Tri-Five Chevys have been built every which way you can imagine, but as I walked the crowded aisles of the SEMA Show I knew this ’55 was something new and different.
It’s so hard to notice everything about a custom built car in an overwhelming atmosphere like SEMA. It wasn’t until I exchanged emails with Ironworks Speed and Kustom owner Rodger Lee that I realized why the car sat so right. A wedge section was performed from the firewall back, giving the body an aggressive angle of attack and lowering the front bumper and grille so it doesn’t have the factory ‘overbite’, as Rodger puts it. It’s a drastic change that’s nearly impossible to detect.
The ’55 sat in the Vortech Superchargers booth, so I knew there would be something good in the engine bay. An LSX-376-B15 has been dressed down to look more vintage, with a huge V-20 Vortech blower hanging off the front. The B15 in the engine code means it’s built for 15lbs of boost, which appears to blow directly into the custom air cleaner.
In actuality, the air routes past the air cleaner, through the firewall and over one tire, into an air-to-air intercooler up front, then back over the other tire to a throttle body mounted behind the firewall – and you can’t even tell!
A closer look reveals the modern ECU nestled near classic script valve covers. LS coils are usually mounted on the valve covers, but in this case they were relocated using Ironworks’ own trick relocation brackets. The engine was also pushed back seven inches to work with the rack and pinion steering and situate the blower low enough to shut the hood.
There are a ton of custom-machined parts on the engine, and check out those tough braided hoses.
Speaking of machined parts, the wheels are also one-offs from Evod Industries. The centers were shot-peened by Pacific Coast Powdercoating, while the outer lips were glass-beaded for a different, smoother texture. An undisclosed coating from the firearms industry was then used to achieve the finish you see here.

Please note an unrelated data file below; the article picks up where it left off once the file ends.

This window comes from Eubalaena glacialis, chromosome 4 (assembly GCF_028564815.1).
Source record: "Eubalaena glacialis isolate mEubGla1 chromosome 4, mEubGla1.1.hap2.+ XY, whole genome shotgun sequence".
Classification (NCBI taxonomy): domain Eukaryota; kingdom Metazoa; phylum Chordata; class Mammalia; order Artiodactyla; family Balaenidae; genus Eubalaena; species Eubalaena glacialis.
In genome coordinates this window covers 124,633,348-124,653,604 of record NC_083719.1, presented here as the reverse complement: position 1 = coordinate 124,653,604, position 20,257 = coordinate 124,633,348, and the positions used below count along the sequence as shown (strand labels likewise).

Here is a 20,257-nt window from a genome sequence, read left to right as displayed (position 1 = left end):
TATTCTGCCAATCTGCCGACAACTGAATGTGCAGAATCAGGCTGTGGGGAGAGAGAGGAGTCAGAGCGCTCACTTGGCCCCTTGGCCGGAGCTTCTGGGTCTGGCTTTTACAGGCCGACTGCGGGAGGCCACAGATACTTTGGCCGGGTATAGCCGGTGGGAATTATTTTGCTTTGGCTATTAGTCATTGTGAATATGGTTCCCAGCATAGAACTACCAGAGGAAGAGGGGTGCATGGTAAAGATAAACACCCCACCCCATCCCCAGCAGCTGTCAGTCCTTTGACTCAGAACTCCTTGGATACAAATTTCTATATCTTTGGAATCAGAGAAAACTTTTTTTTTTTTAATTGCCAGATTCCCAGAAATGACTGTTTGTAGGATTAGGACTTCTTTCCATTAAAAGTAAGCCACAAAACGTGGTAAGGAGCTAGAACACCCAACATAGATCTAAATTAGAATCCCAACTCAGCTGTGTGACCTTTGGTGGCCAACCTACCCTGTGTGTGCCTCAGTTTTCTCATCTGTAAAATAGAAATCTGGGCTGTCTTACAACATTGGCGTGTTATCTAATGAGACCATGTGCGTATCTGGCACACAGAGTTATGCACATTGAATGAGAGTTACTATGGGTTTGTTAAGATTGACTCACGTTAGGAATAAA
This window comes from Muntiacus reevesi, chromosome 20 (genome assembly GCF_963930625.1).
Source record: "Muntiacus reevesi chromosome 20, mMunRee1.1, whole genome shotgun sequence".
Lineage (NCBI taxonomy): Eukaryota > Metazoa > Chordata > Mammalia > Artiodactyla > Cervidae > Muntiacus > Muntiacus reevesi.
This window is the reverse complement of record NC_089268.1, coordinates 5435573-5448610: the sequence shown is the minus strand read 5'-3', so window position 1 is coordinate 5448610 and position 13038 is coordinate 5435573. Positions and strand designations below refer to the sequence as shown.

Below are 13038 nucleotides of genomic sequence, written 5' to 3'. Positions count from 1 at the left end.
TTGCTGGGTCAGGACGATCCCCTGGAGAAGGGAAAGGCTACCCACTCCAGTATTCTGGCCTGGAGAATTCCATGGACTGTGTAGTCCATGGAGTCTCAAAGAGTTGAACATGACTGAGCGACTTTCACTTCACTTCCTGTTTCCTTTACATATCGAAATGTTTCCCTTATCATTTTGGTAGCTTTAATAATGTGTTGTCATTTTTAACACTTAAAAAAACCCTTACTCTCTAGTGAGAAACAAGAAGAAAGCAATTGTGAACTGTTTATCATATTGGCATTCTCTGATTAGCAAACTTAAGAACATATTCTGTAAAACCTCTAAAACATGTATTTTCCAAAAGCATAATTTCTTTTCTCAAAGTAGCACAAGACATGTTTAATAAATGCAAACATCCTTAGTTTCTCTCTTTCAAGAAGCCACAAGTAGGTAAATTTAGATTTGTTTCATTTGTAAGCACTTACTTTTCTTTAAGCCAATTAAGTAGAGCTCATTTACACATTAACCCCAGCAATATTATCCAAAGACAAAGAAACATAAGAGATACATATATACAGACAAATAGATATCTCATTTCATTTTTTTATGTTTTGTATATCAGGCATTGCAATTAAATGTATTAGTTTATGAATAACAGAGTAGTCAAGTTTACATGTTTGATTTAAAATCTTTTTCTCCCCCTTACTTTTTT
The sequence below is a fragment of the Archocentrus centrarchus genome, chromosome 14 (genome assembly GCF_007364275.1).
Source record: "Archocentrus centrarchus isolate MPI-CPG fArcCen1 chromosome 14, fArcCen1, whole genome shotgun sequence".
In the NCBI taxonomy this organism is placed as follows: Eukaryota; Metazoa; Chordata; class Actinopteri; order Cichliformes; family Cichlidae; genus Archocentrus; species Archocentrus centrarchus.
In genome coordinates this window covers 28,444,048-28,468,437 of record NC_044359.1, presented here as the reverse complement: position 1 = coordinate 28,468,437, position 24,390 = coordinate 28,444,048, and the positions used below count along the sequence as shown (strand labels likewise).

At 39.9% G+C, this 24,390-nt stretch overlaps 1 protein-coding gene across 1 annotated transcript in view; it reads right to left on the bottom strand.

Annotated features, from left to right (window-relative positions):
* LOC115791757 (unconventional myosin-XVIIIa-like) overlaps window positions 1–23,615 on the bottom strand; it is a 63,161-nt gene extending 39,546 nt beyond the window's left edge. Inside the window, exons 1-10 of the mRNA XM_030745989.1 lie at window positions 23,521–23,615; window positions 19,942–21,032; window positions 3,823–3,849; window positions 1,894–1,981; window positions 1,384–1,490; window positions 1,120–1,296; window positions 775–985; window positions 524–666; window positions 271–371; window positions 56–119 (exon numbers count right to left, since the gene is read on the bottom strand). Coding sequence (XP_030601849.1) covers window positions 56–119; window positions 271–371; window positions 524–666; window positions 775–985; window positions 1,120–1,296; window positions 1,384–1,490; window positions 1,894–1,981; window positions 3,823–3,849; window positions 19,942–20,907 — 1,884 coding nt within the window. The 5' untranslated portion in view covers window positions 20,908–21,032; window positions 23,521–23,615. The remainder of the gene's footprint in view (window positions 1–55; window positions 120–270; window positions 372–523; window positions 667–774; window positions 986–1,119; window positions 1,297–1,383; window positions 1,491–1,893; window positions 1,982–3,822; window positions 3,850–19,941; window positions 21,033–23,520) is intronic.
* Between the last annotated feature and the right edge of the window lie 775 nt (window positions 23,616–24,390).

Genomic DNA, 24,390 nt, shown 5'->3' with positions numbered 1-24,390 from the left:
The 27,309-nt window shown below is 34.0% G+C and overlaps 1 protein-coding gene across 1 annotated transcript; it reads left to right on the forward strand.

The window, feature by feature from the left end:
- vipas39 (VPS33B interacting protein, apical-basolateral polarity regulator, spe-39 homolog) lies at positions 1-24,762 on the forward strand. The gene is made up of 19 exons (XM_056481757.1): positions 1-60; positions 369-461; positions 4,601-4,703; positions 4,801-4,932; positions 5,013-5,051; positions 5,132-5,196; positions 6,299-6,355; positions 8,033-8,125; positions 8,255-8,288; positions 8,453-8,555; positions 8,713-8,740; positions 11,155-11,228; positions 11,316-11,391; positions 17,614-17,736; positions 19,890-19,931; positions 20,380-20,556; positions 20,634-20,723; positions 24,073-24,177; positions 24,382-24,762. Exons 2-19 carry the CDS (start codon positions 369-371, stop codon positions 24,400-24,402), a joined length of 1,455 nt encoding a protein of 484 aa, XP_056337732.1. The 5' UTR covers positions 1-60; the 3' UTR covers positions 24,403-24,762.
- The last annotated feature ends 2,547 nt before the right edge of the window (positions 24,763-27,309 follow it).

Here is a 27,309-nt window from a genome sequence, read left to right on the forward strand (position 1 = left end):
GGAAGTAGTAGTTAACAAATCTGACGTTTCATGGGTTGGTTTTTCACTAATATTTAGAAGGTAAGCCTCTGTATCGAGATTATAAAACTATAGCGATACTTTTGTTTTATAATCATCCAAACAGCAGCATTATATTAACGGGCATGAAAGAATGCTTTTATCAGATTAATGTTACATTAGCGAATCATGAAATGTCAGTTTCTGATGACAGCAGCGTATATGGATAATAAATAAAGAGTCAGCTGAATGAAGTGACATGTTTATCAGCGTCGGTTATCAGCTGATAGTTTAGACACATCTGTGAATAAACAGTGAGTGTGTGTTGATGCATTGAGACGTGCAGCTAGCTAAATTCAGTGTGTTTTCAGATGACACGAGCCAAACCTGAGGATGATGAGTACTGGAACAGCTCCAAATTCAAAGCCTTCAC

They call the custom PPG paint ‘Haterade’ because it’s just so bright you can’t miss it. It certainly makes for an interesting color palette that I can’t say I’ve seen before.
Rodger called on an all-star crew for the very few outsourced portions of the build, using Sherm’s Custom Plating for the chrome and Sid Chavers for the interior.
A crisp, classic upholstery job is par for the course when you use Mr. Chavers, and this time he chose custom hides from Relicate Custom Leather.
There was a bit of race inspiration going on inside with restraints mounted to a harness bar. The lack of a roll bar hoop and headrests made it unnoticeable from outside.
Ironworks built a full custom chassis using C6 Corvette components up front, a four-link with panhard bar in the rear and RideTech coilovers were used all around.
It’s always cool when you notice a car that seems to sit better than the rest, then learn all the tricks it took to make it happen.
In this case it was far more than a simple lowering kit and some wheels, but rather a full-blown custom job that must make the owner very, very happy.